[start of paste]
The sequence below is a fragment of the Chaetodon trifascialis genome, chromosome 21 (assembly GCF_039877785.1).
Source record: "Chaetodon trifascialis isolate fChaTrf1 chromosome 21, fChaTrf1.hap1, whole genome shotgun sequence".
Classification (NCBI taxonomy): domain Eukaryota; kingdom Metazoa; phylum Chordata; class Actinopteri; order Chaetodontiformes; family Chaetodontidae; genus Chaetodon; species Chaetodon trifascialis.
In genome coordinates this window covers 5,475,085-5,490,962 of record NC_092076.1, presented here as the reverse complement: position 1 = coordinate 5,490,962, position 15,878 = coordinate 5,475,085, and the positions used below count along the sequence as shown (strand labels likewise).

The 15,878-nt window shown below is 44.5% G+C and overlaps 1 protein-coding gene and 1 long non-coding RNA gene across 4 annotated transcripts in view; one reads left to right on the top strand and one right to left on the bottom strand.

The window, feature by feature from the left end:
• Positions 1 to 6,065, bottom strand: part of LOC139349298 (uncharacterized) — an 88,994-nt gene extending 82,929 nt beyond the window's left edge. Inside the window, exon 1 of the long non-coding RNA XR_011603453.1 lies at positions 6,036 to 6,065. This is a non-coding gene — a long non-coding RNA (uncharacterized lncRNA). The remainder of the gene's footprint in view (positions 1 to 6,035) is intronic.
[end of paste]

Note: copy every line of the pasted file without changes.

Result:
The sequence below is a fragment of the Chaetodon trifascialis genome, chromosome 21 (assembly GCF_039877785.1).
Source record: "Chaetodon trifascialis isolate fChaTrf1 chromosome 21, fChaTrf1.hap1, whole genome shotgun sequence".
Classification (NCBI taxonomy): domain Eukaryota; kingdom Metazoa; phylum Chordata; class Actinopteri; order Chaetodontiformes; family Chaetodontidae; genus Chaetodon; species Chaetodon trifascialis.
In genome coordinates this window covers 5,475,085-5,490,962 of record NC_092076.1, presented here as the reverse complement: position 1 = coordinate 5,490,962, position 15,878 = coordinate 5,475,085, and the positions used below count along the sequence as shown (strand labels likewise).

The 15,878-nt window shown below is 44.5% G+C and overlaps 1 protein-coding gene and 1 long non-coding RNA gene across 4 annotated transcripts in view; one reads left to right on the top strand and one right to left on the bottom strand.

The window, feature by feature from the left end:
• Positions 1 to 6,065, bottom strand: part of LOC139349298 (uncharacterized) — an 88,994-nt gene extending 82,929 nt beyond the window's left edge. Inside the window, exon 1 of the long non-coding RNA XR_011603453.1 lies at positions 6,036 to 6,065. This is a non-coding gene — a long non-coding RNA (uncharacterized lncRNA). The remainder of the gene's footprint in view (positions 1 to 6,035) is intronic.